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Learn Your Bass Fretboard With These 6 Tips

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6 Tips to Help You Learn Your Bass Fretboard…

Learning your fretboard is a great way to learn your bass, play confidently in any situation, and be able to identify where different notes are and what they sound like.

I am going to give you some simple tips for learning your fretboard in any tuning that you choose. I am going to have a future video on playing bass in standard tuning so make sure you keep an eye out for that!

In this video, I am playing a 5 string fretted bass. No matter what kind of bass you play you will be able to easily learn how to navigate your fretboard.

TUNINGS

Tunings do matter when it comes to playing your bass. This ensures that the notes sound correct when played whether you are playing to your favorite song, writing a song, or playing with other musicians you want to make sure you are in tune. 

Now for this video, I am going to tune in standard tuning. 

We are starting from the thinnest string further away from you is G. 

The string next to it is D. The string next to D, is A and finally the thickest string closer to you is the E (if playing a 4-string bass). 

If you are playing a 5 string bass, the thickest string next to E is going to be B. 

WHOLE STEPS AND HALF STEPS
These are important because they tell you the distance between notes. 

When we have a half step between frets they are only one fret away whereas a whole step is two frets away.

On the D string, if we are going from the A note (7th fret) to A?/B? (8th fret), that is a half-step away from each other. If you are going from A (7th fret) to B (9th fret) that is a whole step.

OCTAVES
this could arguably be considered the first step in learning your fretboard, but learning your octaves is one of the easiest things to learn. 

Each of your open strings, no matter what tuning you are in, is going to be the same note as your 12th fret.

For example, if you are playing in standard tuning your open D string is going to be the same note as the 12th fret on that string which is also D. This note is just played an octave higher.

Now keeping this in mind, the next note after D is D?/E?. this note is going to be the same distance from the D note since they are only a half-step apart. This means that not only is  D?/E? the first fret on the D string but it is also the 13th fret since they are an octave or 12 notes apart. 

Continue this with the other notes on the strings.

FIFTHS

These are other metrics to make sure that you are in tune and know the notes on your fretboard. The fifth fret on each string is the same note as the string next to it.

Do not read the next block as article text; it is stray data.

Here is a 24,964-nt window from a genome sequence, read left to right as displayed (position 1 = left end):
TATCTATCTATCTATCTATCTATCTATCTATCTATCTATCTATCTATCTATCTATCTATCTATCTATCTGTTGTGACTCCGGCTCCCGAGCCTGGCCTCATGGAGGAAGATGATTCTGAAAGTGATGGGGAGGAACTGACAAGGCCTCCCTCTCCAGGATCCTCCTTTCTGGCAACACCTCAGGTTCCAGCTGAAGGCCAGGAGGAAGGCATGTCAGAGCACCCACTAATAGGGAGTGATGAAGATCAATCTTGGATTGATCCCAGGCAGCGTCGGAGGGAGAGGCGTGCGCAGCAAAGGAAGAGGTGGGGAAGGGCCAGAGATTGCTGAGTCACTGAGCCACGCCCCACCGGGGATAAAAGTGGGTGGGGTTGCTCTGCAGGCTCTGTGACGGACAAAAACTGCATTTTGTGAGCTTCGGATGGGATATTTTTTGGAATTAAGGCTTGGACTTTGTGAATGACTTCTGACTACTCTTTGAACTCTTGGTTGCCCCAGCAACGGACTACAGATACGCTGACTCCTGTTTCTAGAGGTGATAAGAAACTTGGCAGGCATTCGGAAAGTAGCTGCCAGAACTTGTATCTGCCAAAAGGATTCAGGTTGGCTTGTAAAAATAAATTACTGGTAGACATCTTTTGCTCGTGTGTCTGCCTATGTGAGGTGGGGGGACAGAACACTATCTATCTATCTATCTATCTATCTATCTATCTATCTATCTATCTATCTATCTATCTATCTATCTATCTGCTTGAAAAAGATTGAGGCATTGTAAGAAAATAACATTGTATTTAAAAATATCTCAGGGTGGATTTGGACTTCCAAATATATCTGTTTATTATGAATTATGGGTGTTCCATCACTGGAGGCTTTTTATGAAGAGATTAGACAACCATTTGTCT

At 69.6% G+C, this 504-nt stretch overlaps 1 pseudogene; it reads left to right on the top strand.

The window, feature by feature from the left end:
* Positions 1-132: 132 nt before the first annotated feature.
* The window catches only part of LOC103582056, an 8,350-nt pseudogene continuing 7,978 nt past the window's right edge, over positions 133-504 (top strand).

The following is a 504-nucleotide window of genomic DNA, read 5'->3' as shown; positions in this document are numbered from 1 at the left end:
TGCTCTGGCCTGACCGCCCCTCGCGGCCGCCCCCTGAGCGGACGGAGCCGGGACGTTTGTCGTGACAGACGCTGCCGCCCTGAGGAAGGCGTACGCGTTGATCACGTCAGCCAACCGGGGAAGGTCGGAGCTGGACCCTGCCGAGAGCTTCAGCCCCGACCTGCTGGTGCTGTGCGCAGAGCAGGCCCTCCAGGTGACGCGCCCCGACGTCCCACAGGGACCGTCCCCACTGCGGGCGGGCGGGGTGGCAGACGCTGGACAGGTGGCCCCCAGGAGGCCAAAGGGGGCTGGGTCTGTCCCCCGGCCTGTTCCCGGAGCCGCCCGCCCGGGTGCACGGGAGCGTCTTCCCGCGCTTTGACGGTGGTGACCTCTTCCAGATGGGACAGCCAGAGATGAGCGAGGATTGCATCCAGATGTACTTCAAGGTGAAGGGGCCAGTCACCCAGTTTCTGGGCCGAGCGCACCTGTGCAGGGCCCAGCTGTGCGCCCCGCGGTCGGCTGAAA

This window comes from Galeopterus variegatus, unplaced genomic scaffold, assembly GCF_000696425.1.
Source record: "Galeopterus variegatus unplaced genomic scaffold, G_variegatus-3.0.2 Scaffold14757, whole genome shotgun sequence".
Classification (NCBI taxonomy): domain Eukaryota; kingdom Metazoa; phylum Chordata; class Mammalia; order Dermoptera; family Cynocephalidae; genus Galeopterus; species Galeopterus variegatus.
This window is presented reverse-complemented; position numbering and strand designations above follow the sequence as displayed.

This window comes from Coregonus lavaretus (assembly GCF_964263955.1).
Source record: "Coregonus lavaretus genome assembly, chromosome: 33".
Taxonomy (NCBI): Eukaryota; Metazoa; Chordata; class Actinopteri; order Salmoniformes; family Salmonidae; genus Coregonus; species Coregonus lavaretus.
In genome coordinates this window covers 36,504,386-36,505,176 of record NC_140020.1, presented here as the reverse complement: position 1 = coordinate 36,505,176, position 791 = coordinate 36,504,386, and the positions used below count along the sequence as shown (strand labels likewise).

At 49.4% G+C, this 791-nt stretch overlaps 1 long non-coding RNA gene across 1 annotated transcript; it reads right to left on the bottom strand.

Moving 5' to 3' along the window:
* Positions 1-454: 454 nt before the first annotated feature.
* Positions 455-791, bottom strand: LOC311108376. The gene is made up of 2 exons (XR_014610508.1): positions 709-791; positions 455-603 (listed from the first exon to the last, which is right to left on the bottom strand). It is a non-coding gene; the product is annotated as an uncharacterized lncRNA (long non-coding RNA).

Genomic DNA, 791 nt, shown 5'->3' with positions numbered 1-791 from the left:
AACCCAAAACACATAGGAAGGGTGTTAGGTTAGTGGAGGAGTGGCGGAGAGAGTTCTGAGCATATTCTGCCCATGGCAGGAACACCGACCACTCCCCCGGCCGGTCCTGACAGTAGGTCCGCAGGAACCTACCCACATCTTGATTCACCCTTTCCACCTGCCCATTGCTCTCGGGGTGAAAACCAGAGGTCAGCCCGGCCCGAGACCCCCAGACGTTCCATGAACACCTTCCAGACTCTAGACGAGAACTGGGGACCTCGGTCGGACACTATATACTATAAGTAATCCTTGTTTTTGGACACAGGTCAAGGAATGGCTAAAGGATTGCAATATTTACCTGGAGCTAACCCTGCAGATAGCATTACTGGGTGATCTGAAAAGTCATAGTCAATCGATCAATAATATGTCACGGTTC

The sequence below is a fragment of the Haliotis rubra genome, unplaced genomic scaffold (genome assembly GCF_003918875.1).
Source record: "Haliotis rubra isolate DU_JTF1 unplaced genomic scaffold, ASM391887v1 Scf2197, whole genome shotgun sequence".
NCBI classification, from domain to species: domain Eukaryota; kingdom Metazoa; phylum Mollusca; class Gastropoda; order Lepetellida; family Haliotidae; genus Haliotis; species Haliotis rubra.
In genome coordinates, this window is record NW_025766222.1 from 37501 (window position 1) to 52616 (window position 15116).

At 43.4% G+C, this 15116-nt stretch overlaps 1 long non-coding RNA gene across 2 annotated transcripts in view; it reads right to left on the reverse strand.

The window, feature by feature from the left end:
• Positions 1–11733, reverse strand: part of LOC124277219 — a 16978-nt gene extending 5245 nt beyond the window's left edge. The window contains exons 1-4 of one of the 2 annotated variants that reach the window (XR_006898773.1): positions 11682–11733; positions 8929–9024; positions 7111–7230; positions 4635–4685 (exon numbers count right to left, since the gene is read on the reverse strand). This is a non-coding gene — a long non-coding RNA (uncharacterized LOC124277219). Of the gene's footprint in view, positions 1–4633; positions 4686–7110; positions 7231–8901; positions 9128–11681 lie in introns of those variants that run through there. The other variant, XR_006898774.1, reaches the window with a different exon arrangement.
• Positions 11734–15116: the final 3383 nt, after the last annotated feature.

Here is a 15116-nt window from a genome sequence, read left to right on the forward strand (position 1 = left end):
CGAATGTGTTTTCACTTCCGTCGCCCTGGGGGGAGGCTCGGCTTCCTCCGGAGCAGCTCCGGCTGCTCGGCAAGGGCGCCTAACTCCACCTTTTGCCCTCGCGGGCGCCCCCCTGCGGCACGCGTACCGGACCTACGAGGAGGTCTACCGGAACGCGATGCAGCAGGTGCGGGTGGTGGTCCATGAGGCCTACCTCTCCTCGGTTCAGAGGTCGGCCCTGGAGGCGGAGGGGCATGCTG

In standard tuning, if I am playing the G (5th fret on the D string), guess what that is the same note and tone as the G string next to it. 

You would do this across all your strings. 

This is great if you think that you might be slightly out of tune, need to make sure your tuning is correct, and are able to decipher the notes that you are hearing. 

DOTTED FRETS

They tell you what each note is on the fretboard. They are distinguished with dots at the following frets: 3rd, 5th, 7th, 9th, 12th, 15th, 17th, 19th, and 21st 

The A  string has the following dotted frets:

3rd: C
5th: D
7th: E
9th: F?/G?
12th: A
15th:  C
17th: D
19th: E
21st: F?/G?

You can also see the octaves for each dotted fret as well. 

FRET MARKERS

These are little stickers that you can put onto your bass that can help you identify the notes that you are playing visually. I am a visual learner and have found that using stickers specifically made for your fretboard works well for learning.

This is just some of learning your fretboard. It takes time and a lot of practice and persistence to keep learning and understanding your bass. 

There are tons of other articles and videos on Bass Musician Magazine’s website and social media that you should definitely check out. 

Thanks for stopping by!

For more information on music theory check out my e-book and paperback, “No-Nonsense Guide to Music Theory, Scales and More!” available on Amazon

Bass Edu

BASS LINES: Triads & Inversions Part I

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Jaime David Vazquez - Lessons For Bass Guitar

Triads & Inversions Part I

Hello bass players and bass fans! In this issue, we are going to study the triads and their inversions.

It is very important for all bassists to understand and master the triads, but it is even more important to understand their different inversions.

In Part I, we are going to learn what the triad is in fundamental position.

The Formula consists of root, third and fifth.

Degrees of the Triad

Major Triad: 1 – 3 – 5
Minor Triad: 1 – b3 – 5
Diminished Triad: 1 – b3 – b5
Augmented Triad: 1 – 3 – #5

Fig.1 – The C, Cm, Cdim & Caug triads
(Fundamental Position)

BASS LINES: Triads & Inversions Part I
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Bass Edu

Premiere! Bass Playthrough With Foetal Juice’s Bassist Lewis Bridges – From the Album, Grotesque

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Premiere! Bass Playthrough With Foetal Juice's Bassist Lewis Bridges - From the Album, Grotesque

Premiere! Bass Playthrough With Foetal Juice’s Bassist Lewis Bridges – From the Album, Grotesque

Bassist Lewis Bridges Shares…